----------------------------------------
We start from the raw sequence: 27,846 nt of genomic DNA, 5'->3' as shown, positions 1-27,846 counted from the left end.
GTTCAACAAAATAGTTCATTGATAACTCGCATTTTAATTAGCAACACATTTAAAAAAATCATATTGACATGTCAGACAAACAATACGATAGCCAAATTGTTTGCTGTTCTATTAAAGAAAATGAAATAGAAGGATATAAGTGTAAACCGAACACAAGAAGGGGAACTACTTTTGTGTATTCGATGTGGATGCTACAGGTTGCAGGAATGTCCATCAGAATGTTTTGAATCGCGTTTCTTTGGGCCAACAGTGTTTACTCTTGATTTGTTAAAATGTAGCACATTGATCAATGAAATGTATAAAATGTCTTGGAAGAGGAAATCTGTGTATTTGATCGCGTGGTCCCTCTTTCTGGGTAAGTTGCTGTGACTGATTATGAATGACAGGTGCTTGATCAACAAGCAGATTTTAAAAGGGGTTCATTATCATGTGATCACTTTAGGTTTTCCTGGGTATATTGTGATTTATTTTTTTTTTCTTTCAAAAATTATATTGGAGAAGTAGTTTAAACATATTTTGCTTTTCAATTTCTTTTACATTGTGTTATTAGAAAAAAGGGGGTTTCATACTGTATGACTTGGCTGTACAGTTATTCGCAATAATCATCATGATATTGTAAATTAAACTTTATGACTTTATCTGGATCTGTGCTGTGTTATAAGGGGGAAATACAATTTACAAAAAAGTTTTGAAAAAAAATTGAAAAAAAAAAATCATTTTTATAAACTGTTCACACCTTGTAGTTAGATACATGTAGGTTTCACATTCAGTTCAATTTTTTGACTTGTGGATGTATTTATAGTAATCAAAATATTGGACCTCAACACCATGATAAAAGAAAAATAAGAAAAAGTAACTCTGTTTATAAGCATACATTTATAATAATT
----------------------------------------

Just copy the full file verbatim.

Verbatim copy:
We start from the raw sequence: 27,846 nt of genomic DNA, 5'->3' as shown, positions 1-27,846 counted from the left end.
GTTCAACAAAATAGTTCATTGATAACTCGCATTTTAATTAGCAACACATTTAAAAAAATCATATTGACATGTCAGACAAACAATACGATAGCCAAATTGTTTGCTGTTCTATTAAAGAAAATGAAATAGAAGGATATAAGTGTAAACCGAACACAAGAAGGGGAACTACTTTTGTGTATTCGATGTGGATGCTACAGGTTGCAGGAATGTCCATCAGAATGTTTTGAATCGCGTTTCTTTGGGCCAACAGTGTTTACTCTTGATTTGTTAAAATGTAGCACATTGATCAATGAAATGTATAAAATGTCTTGGAAGAGGAAATCTGTGTATTTGATCGCGTGGTCCCTCTTTCTGGGTAAGTTGCTGTGACTGATTATGAATGACAGGTGCTTGATCAACAAGCAGATTTTAAAAGGGGTTCATTATCATGTGATCACTTTAGGTTTTCCTGGGTATATTGTGATTTATTTTTTTTTTCTTTCAAAAATTATATTGGAGAAGTAGTTTAAACATATTTTGCTTTTCAATTTCTTTTACATTGTGTTATTAGAAAAAAGGGGGTTTCATACTGTATGACTTGGCTGTACAGTTATTCGCAATAATCATCATGATATTGTAAATTAAACTTTATGACTTTATCTGGATCTGTGCTGTGTTATAAGGGGGAAATACAATTTACAAAAAAGTTTTGAAAAAAAATTGAAAAAAAAAAATCATTTTTATAAACTGTTCACACCTTGTAGTTAGATACATGTAGGTTTCACATTCAGTTCAATTTTTTGACTTGTGGATGTATTTATAGTAATCAAAATATTGGACCTCAACACCATGATAAAAGAAAAATAAGAAAAAGTAACTCTGTTTATAAGCATACATTTATAATAATT